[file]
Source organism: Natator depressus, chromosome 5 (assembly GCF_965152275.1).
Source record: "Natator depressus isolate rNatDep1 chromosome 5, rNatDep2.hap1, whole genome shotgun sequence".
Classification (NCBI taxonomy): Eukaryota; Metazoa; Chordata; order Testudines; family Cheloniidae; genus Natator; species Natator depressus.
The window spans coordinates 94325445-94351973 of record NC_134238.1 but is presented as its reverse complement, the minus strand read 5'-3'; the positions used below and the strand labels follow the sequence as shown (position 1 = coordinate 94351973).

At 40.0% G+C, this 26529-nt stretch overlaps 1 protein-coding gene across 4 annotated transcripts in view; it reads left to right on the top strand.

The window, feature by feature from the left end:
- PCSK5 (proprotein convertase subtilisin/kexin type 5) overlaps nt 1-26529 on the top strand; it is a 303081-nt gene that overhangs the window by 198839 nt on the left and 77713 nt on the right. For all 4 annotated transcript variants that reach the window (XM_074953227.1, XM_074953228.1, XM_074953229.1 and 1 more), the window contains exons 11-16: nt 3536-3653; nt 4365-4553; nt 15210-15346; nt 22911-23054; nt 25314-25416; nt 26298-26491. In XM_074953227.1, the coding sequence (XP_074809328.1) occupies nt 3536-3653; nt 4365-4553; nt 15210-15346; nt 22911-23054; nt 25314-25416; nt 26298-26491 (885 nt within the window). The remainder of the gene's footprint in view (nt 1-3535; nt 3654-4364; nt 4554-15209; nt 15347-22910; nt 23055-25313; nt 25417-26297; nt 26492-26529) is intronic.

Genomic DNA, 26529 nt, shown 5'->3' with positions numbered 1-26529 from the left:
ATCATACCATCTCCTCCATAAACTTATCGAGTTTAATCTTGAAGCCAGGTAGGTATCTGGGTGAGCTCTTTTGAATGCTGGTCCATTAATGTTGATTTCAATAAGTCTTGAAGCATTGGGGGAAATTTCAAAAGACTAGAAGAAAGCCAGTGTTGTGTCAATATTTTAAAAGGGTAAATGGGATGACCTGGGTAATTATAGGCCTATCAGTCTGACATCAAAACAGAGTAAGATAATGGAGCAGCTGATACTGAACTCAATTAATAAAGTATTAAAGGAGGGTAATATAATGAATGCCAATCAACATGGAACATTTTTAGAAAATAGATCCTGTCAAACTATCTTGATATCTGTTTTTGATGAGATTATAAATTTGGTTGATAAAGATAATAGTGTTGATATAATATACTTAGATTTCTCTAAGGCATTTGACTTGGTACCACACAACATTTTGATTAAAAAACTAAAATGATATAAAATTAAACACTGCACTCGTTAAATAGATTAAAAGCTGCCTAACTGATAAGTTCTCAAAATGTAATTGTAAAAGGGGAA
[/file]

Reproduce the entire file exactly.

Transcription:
Source organism: Natator depressus, chromosome 5 (assembly GCF_965152275.1).
Source record: "Natator depressus isolate rNatDep1 chromosome 5, rNatDep2.hap1, whole genome shotgun sequence".
Classification (NCBI taxonomy): Eukaryota; Metazoa; Chordata; order Testudines; family Cheloniidae; genus Natator; species Natator depressus.
The window spans coordinates 94325445-94351973 of record NC_134238.1 but is presented as its reverse complement, the minus strand read 5'-3'; the positions used below and the strand labels follow the sequence as shown (position 1 = coordinate 94351973).

At 40.0% G+C, this 26529-nt stretch overlaps 1 protein-coding gene across 4 annotated transcripts in view; it reads left to right on the top strand.

The window, feature by feature from the left end:
- PCSK5 (proprotein convertase subtilisin/kexin type 5) overlaps nt 1-26529 on the top strand; it is a 303081-nt gene that overhangs the window by 198839 nt on the left and 77713 nt on the right. For all 4 annotated transcript variants that reach the window (XM_074953227.1, XM_074953228.1, XM_074953229.1 and 1 more), the window contains exons 11-16: nt 3536-3653; nt 4365-4553; nt 15210-15346; nt 22911-23054; nt 25314-25416; nt 26298-26491. In XM_074953227.1, the coding sequence (XP_074809328.1) occupies nt 3536-3653; nt 4365-4553; nt 15210-15346; nt 22911-23054; nt 25314-25416; nt 26298-26491 (885 nt within the window). The remainder of the gene's footprint in view (nt 1-3535; nt 3654-4364; nt 4554-15209; nt 15347-22910; nt 23055-25313; nt 25417-26297; nt 26492-26529) is intronic.

Genomic DNA, 26529 nt, shown 5'->3' with positions numbered 1-26529 from the left:
ATCATACCATCTCCTCCATAAACTTATCGAGTTTAATCTTGAAGCCAGGTAGGTATCTGGGTGAGCTCTTTTGAATGCTGGTCCATTAATGTTGATTTCAATAAGTCTTGAAGCATTGGGGGAAATTTCAAAAGACTAGAAGAAAGCCAGTGTTGTGTCAATATTTTAAAAGGGTAAATGGGATGACCTGGGTAATTATAGGCCTATCAGTCTGACATCAAAACAGAGTAAGATAATGGAGCAGCTGATACTGAACTCAATTAATAAAGTATTAAAGGAGGGTAATATAATGAATGCCAATCAACATGGAACATTTTTAGAAAATAGATCCTGTCAAACTATCTTGATATCTGTTTTTGATGAGATTATAAATTTGGTTGATAAAGATAATAGTGTTGATATAATATACTTAGATTTCTCTAAGGCATTTGACTTGGTACCACACAACATTTTGATTAAAAAACTAAAATGATATAAAATTAAACACTGCACTCGTTAAATAGATTAAAAGCTGCCTAACTGATAAGTTCTCAAAATGTAATTGTAAAAGGGGAA